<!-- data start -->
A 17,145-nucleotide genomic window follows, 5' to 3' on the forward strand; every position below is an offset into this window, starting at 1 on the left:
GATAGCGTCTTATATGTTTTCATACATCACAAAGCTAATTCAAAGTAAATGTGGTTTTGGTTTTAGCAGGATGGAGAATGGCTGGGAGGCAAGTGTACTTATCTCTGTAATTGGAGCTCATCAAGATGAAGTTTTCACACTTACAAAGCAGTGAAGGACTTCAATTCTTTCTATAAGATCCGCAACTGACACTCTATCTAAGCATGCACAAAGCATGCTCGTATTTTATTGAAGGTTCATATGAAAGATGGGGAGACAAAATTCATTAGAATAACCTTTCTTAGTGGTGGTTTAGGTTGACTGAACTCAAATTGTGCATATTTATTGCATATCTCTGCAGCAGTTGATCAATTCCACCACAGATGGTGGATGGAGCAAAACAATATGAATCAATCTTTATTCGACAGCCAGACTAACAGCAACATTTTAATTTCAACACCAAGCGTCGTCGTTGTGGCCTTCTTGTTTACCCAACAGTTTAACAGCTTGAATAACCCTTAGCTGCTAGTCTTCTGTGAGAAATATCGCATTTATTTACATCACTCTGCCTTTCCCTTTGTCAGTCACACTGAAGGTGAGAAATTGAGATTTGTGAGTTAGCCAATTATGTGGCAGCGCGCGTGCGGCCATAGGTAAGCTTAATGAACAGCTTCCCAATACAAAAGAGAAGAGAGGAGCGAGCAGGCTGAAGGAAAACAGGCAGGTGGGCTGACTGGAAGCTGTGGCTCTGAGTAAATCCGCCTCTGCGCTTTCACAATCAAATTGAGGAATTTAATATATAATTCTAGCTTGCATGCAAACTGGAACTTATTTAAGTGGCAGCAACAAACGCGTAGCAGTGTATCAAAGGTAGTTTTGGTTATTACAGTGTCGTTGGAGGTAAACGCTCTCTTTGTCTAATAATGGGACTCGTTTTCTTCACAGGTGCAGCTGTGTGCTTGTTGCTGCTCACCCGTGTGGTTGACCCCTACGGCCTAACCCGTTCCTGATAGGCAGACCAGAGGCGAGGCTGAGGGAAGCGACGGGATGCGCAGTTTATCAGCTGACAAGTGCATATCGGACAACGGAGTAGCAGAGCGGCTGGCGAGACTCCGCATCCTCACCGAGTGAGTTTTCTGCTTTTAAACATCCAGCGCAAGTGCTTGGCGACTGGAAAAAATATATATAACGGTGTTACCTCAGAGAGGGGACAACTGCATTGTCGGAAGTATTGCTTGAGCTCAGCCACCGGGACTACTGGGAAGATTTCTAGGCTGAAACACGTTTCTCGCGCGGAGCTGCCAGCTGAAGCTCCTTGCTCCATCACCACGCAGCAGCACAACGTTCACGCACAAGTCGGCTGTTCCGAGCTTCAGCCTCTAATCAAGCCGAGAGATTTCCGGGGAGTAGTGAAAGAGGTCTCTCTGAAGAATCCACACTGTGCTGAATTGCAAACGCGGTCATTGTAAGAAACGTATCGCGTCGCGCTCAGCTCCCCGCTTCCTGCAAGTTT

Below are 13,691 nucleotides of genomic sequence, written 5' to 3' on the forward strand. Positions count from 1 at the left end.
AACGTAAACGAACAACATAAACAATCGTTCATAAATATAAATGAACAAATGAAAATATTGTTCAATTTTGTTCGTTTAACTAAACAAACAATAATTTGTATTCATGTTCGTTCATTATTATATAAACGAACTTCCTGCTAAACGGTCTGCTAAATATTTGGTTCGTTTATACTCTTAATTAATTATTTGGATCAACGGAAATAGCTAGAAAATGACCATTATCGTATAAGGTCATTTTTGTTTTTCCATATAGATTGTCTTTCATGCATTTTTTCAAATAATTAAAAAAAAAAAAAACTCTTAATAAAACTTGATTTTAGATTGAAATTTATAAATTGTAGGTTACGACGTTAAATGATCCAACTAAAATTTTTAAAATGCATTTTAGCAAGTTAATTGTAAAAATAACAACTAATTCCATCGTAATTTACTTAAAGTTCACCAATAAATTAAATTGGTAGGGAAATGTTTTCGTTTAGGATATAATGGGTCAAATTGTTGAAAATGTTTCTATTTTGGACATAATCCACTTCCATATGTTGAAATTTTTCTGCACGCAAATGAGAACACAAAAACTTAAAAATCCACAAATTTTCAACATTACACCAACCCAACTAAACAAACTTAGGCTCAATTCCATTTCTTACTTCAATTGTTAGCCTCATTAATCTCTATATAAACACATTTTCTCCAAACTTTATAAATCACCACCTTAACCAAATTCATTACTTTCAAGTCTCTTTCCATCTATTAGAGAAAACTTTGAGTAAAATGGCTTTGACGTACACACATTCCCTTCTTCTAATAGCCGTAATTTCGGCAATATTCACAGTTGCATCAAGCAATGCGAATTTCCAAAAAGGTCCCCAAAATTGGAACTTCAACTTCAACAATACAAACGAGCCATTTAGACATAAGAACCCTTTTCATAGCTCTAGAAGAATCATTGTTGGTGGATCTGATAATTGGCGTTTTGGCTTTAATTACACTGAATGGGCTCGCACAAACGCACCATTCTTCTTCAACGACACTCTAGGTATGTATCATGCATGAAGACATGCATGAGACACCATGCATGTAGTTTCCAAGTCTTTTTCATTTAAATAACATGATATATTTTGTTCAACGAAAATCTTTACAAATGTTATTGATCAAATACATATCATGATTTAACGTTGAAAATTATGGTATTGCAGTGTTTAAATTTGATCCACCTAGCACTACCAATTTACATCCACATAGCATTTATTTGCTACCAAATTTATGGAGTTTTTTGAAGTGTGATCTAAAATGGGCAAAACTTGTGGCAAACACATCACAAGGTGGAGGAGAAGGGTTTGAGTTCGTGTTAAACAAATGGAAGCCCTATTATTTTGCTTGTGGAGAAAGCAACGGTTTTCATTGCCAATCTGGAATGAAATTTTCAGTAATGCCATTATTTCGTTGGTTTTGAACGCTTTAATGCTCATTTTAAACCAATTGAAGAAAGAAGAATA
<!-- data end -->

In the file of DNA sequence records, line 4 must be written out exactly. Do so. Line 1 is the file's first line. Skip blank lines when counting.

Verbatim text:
AACGTAAACGAACAACATAAACAATCGTTCATAAATATAAATGAACAAATGAAAATATTGTTCAATTTTGTTCGTTTAACTAAACAAACAATAATTTGTATTCATGTTCGTTCATTATTATATAAACGAACTTCCTGCTAAACGGTCTGCTAAATATTTGGTTCGTTTATACTCTTAATTAATTATTTGGATCAACGGAAATAGCTAGAAAATGACCATTATCGTATAAGGTCATTTTTGTTTTTCCATATAGATTGTCTTTCATGCATTTTTTCAAATAATTAAAAAAAAAAAAAACTCTTAATAAAACTTGATTTTAGATTGAAATTTATAAATTGTAGGTTACGACGTTAAATGATCCAACTAAAATTTTTAAAATGCATTTTAGCAAGTTAATTGTAAAAATAACAACTAATTCCATCGTAATTTACTTAAAGTTCACCAATAAATTAAATTGGTAGGGAAATGTTTTCGTTTAGGATATAATGGGTCAAATTGTTGAAAATGTTTCTATTTTGGACATAATCCACTTCCATATGTTGAAATTTTTCTGCACGCAAATGAGAACACAAAAACTTAAAAATCCACAAATTTTCAACATTACACCAACCCAACTAAACAAACTTAGGCTCAATTCCATTTCTTACTTCAATTGTTAGCCTCATTAATCTCTATATAAACACATTTTCTCCAAACTTTATAAATCACCACCTTAACCAAATTCATTACTTTCAAGTCTCTTTCCATCTATTAGAGAAAACTTTGAGTAAAATGGCTTTGACGTACACACATTCCCTTCTTCTAATAGCCGTAATTTCGGCAATATTCACAGTTGCATCAAGCAATGCGAATTTCCAAAAAGGTCCCCAAAATTGGAACTTCAACTTCAACAATACAAACGAGCCATTTAGACATAAGAACCCTTTTCATAGCTCTAGAAGAATCATTGTTGGTGGATCTGATAATTGGCGTTTTGGCTTTAATTACACTGAATGGGCTCGCACAAACGCACCATTCTTCTTCAACGACACTCTAGGTATGTATCATGCATGAAGACATGCATGAGACACCATGCATGTAGTTTCCAAGTCTTTTTCATTTAAATAACATGATATATTTTGTTCAACGAAAATCTTTACAAATGTTATTGATCAAATACATATCATGATTTAACGTTGAAAATTATGGTATTGCAGTGTTTAAATTTGATCCACCTAGCACTACCAATTTACATCCACATAGCATTTATTTGCTACCAAATTTATGGAGTTTTTTGAAGTGTGATCTAAAATGGGCAAAACTTGTGGCAAACACATCACAAGGTGGAGGAGAAGGGTTTGAGTTCGTGTTAAACAAATGGAAGCCCTATTATTTTGCTTGTGGAGAAAGCAACGGTTTTCATTGCCAATCTGGAATGAAATTTTCAGTAATGCCATTATTTCGTTGGTTTTGAACGCTTTAATGCTCATTTTAAACCAATTGAAGAAAGAAGAATA